A new study shows that a warming climate in the North Atlantic region led to a cooling in East Asia about 12,000 years ago. This surprising finding is based on the analysis of sediments from the Japanese Lake, Suigetsu, by an international research team. The leading authors of this study were Dr. Gordon Schlolaut, from the Japan Agency for Marine-Earth Science and Technology (JAMSTEC: Asahiko Taira, President) and Prof. Takeshi Nakagawa, from Ritsumeikan University.
These researchers investigated sediment samples from the Younger Dryas Stadial – a period of cold climate between 12,800 and 11,600 years ago. To reconstruct the changes in temperature, precipitation, and wind, they analysed different components of the sediment such as pollen, algae, and minerals. The results show that the Younger Dryas Stadial can actually be divided into two phases, with the second phase being colder and windier with heavier snowfall.
Evidences of this two phase character of the Younger Dryas Stadial can also be found in the North Atlantic region. The two phases can be observed from European lake sediments, marine sediments from the Atlantic Ocean and ice cores from Greenland. However, the archives show that warming rather than cooling occurred in the second phase of Younger Dryas Stadial in the North Atlantic region.
The authors of the new study argue that the changes in snow cover were most probably responsible for such a contrasting climate evolution between the two regions. The warmer conditions in Europe were associated with a northward shift of the polar front and the westerlies. Thus, more moisture was transported to Asia, which led to the development of a thicker snow cover. This, in turn, affected the East Asian Monsoon system, leading to a weakening of the summer monsoon and a strengthening of the winter monsoon. This is how a warmer North Atlantic led to a cooler East Asia.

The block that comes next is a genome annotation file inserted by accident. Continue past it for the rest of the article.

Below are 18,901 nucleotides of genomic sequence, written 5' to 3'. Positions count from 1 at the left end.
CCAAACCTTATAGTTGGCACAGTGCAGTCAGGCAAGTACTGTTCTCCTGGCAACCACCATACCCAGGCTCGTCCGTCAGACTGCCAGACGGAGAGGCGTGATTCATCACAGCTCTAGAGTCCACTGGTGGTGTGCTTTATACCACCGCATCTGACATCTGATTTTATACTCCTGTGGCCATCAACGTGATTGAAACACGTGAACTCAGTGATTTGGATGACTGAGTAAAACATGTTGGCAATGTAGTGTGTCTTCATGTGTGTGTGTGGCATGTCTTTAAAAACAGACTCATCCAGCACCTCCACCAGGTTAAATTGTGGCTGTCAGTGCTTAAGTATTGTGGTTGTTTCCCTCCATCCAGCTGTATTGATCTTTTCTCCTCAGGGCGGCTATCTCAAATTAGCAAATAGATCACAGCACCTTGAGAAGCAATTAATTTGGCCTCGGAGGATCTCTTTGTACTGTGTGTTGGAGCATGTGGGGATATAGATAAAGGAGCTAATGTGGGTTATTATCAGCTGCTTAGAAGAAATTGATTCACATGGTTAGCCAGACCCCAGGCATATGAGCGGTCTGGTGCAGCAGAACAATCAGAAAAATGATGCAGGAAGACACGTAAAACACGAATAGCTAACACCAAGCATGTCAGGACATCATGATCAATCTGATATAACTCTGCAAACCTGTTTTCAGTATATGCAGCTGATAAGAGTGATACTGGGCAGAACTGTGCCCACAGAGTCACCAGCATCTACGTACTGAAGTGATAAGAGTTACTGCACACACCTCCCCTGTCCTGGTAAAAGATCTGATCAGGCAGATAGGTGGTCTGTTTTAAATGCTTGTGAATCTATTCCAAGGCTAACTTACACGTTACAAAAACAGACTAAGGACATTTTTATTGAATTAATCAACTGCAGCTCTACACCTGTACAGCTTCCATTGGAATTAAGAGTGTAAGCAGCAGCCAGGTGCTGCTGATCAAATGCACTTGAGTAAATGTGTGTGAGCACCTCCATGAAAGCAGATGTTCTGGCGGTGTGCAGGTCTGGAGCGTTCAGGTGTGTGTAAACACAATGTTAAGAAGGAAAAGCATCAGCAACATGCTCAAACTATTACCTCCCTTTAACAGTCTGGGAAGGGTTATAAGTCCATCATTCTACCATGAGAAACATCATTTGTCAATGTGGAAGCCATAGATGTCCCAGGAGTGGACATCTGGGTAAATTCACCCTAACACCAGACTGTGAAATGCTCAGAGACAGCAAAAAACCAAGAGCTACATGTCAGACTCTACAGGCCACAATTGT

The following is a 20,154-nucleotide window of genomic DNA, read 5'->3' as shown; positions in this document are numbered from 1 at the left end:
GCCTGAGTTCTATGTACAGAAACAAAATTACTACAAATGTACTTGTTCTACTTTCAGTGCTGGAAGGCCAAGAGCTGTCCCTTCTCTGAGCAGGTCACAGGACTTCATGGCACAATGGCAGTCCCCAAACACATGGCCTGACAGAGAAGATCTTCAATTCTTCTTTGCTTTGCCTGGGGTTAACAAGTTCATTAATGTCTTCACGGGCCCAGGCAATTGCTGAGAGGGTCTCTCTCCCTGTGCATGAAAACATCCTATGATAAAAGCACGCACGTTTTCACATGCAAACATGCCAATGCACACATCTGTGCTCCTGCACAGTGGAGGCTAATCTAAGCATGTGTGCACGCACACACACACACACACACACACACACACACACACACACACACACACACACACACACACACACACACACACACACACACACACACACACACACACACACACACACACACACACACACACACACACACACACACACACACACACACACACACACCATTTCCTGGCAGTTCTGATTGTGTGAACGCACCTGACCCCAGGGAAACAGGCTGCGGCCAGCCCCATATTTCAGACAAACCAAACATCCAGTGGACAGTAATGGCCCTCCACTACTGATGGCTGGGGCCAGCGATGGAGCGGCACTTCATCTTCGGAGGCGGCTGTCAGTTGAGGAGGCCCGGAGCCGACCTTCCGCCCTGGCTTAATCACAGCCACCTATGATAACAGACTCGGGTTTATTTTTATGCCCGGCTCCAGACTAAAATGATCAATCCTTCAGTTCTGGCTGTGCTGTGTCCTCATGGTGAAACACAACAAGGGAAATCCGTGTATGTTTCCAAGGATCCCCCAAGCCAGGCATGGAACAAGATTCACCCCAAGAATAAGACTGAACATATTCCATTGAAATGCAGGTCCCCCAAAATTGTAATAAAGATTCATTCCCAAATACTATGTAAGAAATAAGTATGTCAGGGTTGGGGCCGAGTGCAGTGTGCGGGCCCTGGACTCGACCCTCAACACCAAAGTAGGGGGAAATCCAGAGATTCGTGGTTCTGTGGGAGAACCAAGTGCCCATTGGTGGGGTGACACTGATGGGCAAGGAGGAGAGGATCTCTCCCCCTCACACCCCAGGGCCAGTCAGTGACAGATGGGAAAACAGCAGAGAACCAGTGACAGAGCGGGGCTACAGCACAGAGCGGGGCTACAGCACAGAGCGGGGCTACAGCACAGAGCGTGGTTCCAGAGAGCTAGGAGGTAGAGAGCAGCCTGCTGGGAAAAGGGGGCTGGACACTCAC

The results of the new study show how complex and counter-intuitive the interdependencies of regional climatic changes can be. They also provide a specific testing ground for climate models, since an accurate reproduction of the past events is necessary to reliably estimate future changes.
The above results were published in the Scientific Reports on March 31, 2017 (JST).
Title: Evidence for a bi-partition of the Younger Dryas Stadial in East Asia associated with inversed climate characteristics compared to Europe
Authors: Gordon Schlolaut1, Achim Brauer2, Takeshi Nakagawa3,4, Henry F. Lamb5, Jonathan J. Tyler6, Richard A. Staff7,8, Michael H. Marshall5, Christopher Bronk Ramsey7, Charlotte L. Bryant9, Pavel E. Tarasov10
1. JAMSTEC 2. GFZ German Research Centre for Geosciences 3. Ritsumeikan University 4. University of Newcastle upon Tyne 5. Aberystwyth University 6. University of Adelaide 7. University of Oxford 8. SUERC, University of Glasgow 9. NERC Radiocarbon Facility 10. Free University Berlin
Figure 1. Lake Suigetsu in Fukui Prefecture, Japan. Here, a varve chronology going back over 70,000 years has been established.
Figure 2. Drilling operation in Lake Suigetsu
Figure 3. Sediment cores from Lake Suigetsu
Figure 4. Iron carbonate observed by microscope. Minerals collected in the lake provide informtaion on how lake changes as time passes.
Figure 5. Pollen provides information on temperature and precipitation. Vegetaion around the lake changes as time passes.